Opportunities for technological innovation and competition are robust, highlighted Dr. Roslyn Layton of the American Enterprise Institute. “In the end, I’m optimistic because the market we’re talking about today is maybe a third of our national economy, the other 70 percent of our economy is where our opportunities are. That is where the data revolution has not come, that is where we have the opportunities to grow, where we can transform lagging industries in health and transportation. So the important part is if we want these kinds of new companies to emerge, we have to and we want to replace the status quo. We have to make sure that we don’t kill it in the cradle by regulation that stops the innovator at the gate.”
A strong technology sector fosters innovation and opportunities for development; success is shared.
Today’s competitive digital markets put society’s productive resources to their “highest and best ends,” highlights Thomas A. Lambert of the University of Missouri School of Law. “Experience has taught us that market competition is the best way to secure low prices, high-quality goods and services, and product variety. Not only do competitive markets benefit consumers, they also ensure that society’s productive resources are put to their highest and best ends. The goal of antitrust, then, is to promote consumer and societal welfare by ensuring that markets remain competitive.”
Zoom has seen quick revenue growth, amounting to 169% in Q1, thriving in the pro-consumer tech sector, as described by Jordan Novet in CNBC. “Zoom reported revenue growth of 169% from the previous year in its first-quarter earnings report on Tuesday, and nearly doubled its revenue guidance for the full year… The company had 265,400 customers with more than 10 employees at the end of the quarter, up 354%. The growth rate in the prior quarter was 61%.”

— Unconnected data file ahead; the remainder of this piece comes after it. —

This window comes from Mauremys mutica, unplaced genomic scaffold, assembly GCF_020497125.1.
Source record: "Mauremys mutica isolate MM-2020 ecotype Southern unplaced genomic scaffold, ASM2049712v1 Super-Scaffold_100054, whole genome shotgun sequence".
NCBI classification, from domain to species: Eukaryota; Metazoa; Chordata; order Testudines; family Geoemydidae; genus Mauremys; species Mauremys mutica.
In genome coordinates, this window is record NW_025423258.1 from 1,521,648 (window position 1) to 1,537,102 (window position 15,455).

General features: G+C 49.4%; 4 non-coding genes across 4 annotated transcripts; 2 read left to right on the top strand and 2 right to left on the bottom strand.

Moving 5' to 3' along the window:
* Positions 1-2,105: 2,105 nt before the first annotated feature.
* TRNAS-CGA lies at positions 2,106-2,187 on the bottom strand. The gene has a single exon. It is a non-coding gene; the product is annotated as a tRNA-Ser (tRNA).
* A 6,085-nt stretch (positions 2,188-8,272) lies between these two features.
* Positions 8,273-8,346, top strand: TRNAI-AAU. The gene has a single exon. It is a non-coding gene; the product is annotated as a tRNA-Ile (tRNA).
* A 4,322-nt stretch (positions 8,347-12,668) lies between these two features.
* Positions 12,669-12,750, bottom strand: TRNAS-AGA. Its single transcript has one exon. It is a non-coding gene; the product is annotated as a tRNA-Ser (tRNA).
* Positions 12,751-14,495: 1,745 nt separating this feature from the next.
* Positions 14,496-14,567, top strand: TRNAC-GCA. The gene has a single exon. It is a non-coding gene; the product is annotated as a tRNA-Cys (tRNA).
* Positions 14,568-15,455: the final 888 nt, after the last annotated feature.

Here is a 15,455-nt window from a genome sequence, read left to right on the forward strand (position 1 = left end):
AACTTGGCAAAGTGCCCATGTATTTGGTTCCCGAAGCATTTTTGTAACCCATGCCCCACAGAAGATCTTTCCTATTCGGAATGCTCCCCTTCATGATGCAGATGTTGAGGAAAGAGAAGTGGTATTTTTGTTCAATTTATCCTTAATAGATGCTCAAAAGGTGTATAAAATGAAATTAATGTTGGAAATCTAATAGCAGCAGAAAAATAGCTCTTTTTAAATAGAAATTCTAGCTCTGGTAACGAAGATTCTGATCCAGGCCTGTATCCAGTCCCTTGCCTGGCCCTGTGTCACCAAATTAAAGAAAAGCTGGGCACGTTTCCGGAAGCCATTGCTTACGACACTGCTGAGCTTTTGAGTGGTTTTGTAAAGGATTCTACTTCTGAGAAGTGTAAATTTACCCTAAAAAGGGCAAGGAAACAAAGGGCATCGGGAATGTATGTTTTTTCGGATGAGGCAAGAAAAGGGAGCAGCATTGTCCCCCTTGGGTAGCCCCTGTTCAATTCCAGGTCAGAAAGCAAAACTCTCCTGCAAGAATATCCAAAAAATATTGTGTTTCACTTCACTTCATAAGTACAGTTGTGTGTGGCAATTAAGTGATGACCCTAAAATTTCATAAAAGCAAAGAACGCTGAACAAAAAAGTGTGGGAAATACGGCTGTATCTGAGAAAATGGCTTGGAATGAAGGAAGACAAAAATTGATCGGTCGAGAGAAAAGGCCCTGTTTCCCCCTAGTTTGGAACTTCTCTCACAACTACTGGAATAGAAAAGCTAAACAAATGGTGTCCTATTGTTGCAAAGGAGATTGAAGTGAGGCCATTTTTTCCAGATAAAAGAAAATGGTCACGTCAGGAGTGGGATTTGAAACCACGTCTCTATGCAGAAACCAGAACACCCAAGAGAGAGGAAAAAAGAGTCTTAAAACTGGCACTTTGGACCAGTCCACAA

— “‘[The] competition is good for consumers’, said Eric Yuan, Zoom’s CEO.”
Competition in the United States begets technological innovation, notes Thomas A. Lambert of the University of Missouri School of Law. “The evidence, however, does not support the view that lax U.S. antitrust is reducing innovation. Eleven of the top sixteen global spenders on research and development are U.S. firms, and six of those… are ‘Big Tech’ firms that have been accused of acting like monopolists. Moreover, the U.S. is home to half (178 of 356) of the world’s so-called ‘unicorn’ companies—i.e., private companies valued at greater than $1 billion.”
Frequent disruption in the technology sector demonstrates the benefits of competition, driving innovation and investment, argues Geoffrey Manne of the International Center for Law and Economics.“High-tech industries are often marked by frequent disruptions or paradigm shifts rather than horizontal market share contests; and spending on innovation and investment are important signals of competition, which comes from the continual threat of new entry down the road—often from competitors who, though they may start with relatively small market share, or may arise in completely different markets, can rapidly and unexpectedly come to overtake incumbents.”